I chase ideas, then acquire skills.
Each company I helped launch started off as an idea I became obsessed with. In some cases, the idea felt mostly my own. In most cases, it was a vision shared with a few other people. In every case, the idea hijacked my waking mind. I just had to see it come to life.
If I can’t shake an idea for a few months, I commit to doing just about anything to bring it to life, which typically includes learning tons of new skills.
Ideas have guided most of my career decisions, culminating in a “strategy” where I look for opportunities that I’m willing to develop skills for, rather than looking for opportunities to maximize the time I spend applying the skills I already have.
I prefer situations where I can do both, but I’m willing to learn lots of new things if an idea is compelling enough.
I see my career as a series of chapters. These are just projects that I take on. Worst case scenario? This was a really fun chapter in my life. I got to meet amazing people and hone certain skills. I’m always thinking, “these skills are things that I’m bringing to the future, always.”
I’m being a little pedantic, of course. If somebody asks what I do, I could say something like “I started a company that [does X thing],” but that would say little about my actual day-to-day work and how much it seems to change every 6 months.
“What do you do?” kind-of, sort-of implies that the range of skills you apply today will be the ones you apply for a long time to come.
And while we inevitably bring many of our skills with us into future projects, the actual things that those projects will demand of us can’t yet be known.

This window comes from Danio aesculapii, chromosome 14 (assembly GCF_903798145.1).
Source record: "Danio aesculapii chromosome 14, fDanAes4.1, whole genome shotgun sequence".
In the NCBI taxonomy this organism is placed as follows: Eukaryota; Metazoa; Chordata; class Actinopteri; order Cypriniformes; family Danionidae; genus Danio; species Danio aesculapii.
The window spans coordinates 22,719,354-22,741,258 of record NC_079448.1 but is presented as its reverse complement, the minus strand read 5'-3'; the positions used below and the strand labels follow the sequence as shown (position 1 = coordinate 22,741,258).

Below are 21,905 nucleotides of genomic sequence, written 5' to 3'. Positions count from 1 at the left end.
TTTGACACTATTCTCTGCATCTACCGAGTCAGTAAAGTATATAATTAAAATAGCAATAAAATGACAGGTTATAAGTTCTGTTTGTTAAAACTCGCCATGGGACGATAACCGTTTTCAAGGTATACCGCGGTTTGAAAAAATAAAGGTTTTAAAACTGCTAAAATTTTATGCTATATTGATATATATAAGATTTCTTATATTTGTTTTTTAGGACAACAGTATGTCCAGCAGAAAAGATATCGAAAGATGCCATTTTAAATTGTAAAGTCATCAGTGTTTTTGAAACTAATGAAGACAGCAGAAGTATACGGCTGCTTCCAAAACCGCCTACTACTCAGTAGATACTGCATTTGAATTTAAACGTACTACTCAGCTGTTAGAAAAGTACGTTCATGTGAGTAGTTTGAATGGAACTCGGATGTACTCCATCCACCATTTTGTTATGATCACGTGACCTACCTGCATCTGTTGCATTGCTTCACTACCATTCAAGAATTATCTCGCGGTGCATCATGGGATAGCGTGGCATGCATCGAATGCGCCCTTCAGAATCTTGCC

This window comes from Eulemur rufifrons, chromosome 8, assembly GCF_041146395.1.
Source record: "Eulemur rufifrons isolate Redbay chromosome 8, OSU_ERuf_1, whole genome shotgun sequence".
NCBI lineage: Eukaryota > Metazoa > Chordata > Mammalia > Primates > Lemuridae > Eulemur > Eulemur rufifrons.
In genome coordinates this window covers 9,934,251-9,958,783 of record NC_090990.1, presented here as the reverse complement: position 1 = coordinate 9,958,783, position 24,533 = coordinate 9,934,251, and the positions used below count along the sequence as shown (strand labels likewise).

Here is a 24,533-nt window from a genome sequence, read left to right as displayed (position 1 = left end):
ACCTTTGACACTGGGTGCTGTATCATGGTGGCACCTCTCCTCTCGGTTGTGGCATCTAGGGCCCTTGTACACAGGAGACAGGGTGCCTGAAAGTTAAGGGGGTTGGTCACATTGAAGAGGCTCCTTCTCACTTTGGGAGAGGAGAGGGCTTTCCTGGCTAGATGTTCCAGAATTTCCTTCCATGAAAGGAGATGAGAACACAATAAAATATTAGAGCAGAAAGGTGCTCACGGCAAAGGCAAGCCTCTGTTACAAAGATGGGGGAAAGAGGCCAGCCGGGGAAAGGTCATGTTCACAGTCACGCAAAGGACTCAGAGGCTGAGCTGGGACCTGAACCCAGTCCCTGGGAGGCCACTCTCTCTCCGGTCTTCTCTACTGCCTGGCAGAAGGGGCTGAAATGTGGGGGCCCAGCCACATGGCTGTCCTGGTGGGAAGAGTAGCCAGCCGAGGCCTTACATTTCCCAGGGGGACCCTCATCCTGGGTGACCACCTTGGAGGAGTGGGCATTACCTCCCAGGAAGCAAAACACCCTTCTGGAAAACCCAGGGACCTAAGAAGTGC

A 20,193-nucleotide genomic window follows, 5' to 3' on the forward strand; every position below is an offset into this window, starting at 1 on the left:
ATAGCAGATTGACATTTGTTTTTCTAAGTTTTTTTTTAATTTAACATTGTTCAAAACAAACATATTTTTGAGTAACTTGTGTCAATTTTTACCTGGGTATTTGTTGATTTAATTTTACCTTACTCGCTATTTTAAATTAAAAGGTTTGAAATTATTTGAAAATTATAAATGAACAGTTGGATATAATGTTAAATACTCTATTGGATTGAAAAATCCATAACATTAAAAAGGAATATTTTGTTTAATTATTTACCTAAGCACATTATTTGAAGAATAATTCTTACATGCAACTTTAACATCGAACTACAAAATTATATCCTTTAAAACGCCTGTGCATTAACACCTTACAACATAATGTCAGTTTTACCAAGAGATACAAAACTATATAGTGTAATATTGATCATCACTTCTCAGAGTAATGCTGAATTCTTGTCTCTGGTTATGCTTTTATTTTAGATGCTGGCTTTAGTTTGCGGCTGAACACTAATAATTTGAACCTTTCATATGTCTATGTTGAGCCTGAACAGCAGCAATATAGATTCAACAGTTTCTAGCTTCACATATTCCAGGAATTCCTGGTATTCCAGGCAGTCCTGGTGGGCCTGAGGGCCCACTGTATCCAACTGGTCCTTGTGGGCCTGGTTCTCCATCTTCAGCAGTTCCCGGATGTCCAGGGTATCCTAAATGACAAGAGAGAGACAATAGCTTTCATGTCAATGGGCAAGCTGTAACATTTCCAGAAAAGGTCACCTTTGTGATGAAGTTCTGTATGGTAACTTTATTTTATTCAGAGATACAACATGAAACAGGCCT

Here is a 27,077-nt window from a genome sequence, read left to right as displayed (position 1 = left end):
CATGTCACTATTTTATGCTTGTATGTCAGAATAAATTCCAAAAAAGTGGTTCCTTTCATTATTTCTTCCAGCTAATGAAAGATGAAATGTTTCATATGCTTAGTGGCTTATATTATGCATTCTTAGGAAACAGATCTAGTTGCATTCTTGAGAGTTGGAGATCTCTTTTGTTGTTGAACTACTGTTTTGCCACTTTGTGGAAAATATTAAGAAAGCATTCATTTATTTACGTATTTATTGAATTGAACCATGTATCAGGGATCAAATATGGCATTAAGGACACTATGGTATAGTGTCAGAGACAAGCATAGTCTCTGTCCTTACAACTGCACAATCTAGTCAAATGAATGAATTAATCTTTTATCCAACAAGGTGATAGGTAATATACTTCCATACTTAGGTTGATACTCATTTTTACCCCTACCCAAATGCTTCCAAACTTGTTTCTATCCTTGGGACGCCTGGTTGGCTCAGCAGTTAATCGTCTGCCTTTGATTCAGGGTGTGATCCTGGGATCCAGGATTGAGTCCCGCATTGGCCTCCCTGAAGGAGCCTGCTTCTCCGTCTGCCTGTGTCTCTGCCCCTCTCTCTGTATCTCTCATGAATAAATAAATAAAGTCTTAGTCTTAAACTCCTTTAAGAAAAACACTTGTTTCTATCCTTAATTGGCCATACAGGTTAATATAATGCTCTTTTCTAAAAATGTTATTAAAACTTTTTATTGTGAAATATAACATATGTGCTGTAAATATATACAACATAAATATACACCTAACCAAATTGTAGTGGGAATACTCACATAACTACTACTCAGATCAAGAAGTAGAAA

So here’s an alternative question I’d prefer to answer:
“What are you doing right now?”
What am I doing right now?
That’s easy. I’m working on an idea I’m obsessed with right now. I’m learning some new skills that will help bring it to life. Once I do, I’ll move onto something else.
Last week, a trade for a set of presidential signatures fell through. The owner ghosted me and the road to Rice Mountain seemed uncertain.
But little did I know that Diana Hawk was working behind the scenes to line up a bigger trade.
Diana’s friend Salim Najjar runs a beverage company called Sound. He’s spent the past five years perfecting a line of tea-infused sparkling water drinks.
His company has been growing like mad, especially around the LA area, which is what prompted him to recently set up a new apartment there. And his new apartment happened to be missing, you guessed it… a coffee table.
Upon learning this, Diana told Salim about Rice Mountain and Ryan Thomas‘ custom coffee table offer. Salim jumped on it and emailed me this:
[I’d] like to offer 1 pallet of my companies beverage products, Sound. It’s a line of unsweetened, certified organic/non-GMO sparkling teas & waters 😊